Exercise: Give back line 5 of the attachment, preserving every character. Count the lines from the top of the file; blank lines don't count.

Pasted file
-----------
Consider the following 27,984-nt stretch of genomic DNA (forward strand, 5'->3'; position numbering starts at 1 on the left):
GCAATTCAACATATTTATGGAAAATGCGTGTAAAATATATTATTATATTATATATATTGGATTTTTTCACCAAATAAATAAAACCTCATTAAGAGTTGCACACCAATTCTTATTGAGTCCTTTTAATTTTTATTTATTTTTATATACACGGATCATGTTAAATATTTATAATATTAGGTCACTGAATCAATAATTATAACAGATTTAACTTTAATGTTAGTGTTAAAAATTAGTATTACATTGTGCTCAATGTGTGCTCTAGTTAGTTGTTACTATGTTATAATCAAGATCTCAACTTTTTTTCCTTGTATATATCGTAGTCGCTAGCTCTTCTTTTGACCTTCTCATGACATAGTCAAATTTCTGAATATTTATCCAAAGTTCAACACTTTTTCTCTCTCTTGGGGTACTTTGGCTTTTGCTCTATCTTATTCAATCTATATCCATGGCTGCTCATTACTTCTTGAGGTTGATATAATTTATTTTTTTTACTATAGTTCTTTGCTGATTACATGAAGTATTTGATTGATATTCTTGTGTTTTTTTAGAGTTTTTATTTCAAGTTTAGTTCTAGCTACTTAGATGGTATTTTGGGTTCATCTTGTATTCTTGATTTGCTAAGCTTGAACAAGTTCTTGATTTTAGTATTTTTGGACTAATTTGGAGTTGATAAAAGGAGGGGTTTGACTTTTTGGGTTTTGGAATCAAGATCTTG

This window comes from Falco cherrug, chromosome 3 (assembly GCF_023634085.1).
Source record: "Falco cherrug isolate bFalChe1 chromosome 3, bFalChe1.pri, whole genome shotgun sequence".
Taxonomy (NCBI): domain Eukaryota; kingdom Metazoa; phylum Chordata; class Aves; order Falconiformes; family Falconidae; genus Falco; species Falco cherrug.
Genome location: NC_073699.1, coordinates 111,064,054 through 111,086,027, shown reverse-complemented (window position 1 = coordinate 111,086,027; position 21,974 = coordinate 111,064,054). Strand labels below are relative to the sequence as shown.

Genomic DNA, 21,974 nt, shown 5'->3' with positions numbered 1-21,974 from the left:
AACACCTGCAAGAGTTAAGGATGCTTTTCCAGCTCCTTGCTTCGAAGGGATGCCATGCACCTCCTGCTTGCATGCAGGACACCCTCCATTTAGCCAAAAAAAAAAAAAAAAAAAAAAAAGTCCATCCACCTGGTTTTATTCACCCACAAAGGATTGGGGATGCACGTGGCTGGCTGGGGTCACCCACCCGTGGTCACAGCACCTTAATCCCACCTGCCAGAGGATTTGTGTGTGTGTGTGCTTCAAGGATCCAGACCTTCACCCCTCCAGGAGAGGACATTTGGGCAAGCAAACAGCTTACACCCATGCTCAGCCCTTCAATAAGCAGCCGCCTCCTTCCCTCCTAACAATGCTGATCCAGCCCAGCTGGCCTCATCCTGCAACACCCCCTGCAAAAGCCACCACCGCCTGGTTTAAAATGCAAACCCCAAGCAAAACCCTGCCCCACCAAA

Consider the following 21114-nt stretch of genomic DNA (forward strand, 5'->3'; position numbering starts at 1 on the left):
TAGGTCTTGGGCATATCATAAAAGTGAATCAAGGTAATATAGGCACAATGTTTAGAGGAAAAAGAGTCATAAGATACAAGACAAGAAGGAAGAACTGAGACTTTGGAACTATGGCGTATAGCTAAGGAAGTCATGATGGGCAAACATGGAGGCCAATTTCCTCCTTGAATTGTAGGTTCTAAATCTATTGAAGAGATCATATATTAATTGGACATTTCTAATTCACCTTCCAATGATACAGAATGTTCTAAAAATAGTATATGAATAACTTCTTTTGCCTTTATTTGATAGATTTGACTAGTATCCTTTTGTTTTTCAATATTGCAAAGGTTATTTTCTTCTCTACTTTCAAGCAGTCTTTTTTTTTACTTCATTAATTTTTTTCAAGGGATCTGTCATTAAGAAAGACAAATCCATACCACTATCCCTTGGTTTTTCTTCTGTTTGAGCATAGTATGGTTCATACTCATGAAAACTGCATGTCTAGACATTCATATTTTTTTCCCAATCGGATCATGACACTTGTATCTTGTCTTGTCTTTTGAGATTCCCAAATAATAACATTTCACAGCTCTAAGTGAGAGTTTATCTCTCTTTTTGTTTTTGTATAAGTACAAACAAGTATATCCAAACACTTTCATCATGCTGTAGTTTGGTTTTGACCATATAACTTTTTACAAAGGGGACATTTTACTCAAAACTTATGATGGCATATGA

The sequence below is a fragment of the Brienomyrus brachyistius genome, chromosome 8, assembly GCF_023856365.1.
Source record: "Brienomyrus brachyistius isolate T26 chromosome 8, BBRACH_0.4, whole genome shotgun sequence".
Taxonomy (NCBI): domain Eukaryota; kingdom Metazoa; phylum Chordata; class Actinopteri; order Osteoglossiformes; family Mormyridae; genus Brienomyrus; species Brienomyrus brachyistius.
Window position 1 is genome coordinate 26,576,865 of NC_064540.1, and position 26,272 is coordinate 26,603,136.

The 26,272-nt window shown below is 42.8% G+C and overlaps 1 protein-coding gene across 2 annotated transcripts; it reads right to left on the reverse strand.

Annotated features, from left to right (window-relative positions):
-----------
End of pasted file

Taxonomy (NCBI): domain Eukaryota; kingdom Metazoa; phylum Chordata; class Aves; order Falconiformes; family Falconidae; genus Falco; species Falco cherrug.